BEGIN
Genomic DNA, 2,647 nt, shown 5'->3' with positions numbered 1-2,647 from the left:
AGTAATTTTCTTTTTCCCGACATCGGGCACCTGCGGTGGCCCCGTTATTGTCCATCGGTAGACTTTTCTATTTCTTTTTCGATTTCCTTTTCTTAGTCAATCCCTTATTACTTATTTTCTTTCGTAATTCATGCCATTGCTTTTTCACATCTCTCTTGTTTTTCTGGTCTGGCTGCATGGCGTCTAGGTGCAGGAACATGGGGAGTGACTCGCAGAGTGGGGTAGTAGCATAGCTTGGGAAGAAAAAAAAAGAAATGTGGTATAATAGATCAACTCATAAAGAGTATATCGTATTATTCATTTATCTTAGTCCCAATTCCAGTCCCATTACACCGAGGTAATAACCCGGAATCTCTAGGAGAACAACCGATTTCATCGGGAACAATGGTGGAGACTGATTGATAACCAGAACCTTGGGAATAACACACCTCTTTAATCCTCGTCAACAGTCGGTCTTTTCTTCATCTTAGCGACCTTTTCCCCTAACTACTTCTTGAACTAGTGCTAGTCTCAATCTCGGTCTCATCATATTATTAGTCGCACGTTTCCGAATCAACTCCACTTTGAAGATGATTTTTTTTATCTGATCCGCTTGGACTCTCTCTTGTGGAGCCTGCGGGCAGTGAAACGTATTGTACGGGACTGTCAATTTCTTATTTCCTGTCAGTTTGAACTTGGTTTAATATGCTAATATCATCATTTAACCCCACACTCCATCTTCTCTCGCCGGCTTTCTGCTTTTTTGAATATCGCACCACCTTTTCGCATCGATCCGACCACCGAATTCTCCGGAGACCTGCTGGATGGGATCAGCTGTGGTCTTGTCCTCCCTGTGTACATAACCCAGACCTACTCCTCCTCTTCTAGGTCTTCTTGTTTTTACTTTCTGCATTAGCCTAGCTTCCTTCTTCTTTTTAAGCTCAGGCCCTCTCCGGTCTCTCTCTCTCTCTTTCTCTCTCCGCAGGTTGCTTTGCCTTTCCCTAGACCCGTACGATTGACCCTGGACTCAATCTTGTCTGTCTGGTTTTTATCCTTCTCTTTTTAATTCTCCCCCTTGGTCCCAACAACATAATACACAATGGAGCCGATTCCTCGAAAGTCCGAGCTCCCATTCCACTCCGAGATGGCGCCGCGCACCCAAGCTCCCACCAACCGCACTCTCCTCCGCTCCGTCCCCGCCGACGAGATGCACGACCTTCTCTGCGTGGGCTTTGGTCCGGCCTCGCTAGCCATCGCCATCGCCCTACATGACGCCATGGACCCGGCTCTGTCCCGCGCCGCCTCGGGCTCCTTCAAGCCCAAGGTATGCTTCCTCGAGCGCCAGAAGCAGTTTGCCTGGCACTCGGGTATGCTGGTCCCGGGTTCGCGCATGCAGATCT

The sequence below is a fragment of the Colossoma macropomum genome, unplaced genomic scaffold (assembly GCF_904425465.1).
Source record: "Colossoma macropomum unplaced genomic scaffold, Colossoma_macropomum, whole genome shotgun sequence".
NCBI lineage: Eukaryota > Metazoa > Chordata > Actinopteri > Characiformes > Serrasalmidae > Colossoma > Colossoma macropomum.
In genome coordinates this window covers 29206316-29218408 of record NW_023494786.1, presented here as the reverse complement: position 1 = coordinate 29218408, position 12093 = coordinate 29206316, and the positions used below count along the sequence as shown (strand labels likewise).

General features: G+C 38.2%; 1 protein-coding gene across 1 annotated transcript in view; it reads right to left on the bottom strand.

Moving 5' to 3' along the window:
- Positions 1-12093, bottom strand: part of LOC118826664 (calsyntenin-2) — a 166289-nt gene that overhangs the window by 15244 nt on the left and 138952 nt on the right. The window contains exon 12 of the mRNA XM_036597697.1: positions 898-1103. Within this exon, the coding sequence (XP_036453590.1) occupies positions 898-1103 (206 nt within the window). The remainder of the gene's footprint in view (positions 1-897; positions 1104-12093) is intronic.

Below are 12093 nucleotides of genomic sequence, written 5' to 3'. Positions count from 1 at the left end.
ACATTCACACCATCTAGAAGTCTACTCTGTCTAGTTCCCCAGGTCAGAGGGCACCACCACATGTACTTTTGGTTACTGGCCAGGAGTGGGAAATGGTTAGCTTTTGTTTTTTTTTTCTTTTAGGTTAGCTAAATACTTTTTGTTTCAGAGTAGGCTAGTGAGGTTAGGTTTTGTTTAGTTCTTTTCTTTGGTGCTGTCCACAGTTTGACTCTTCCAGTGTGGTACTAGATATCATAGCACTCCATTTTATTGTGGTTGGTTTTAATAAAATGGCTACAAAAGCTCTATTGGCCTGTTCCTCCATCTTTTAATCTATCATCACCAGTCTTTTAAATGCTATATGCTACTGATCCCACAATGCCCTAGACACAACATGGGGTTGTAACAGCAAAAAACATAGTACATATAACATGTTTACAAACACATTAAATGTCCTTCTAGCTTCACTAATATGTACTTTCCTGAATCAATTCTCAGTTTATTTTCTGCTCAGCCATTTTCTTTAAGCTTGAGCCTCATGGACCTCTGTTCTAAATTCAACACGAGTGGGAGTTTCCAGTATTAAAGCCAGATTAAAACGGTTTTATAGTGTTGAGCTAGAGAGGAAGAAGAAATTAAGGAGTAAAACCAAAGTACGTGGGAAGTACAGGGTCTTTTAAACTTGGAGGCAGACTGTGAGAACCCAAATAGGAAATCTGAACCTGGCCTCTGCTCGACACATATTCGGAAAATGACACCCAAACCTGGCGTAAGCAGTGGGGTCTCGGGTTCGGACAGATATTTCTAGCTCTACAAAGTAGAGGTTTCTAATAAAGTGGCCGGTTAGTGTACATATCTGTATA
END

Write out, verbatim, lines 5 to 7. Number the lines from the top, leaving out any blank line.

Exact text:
NCBI lineage: Eukaryota > Metazoa > Chordata > Actinopteri > Characiformes > Serrasalmidae > Colossoma > Colossoma macropomum.
In genome coordinates this window covers 29206316-29218408 of record NW_023494786.1, presented here as the reverse complement: position 1 = coordinate 29218408, position 12093 = coordinate 29206316, and the positions used below count along the sequence as shown (strand labels likewise).

General features: G+C 38.2%; 1 protein-coding gene across 1 annotated transcript in view; it reads right to left on the bottom strand.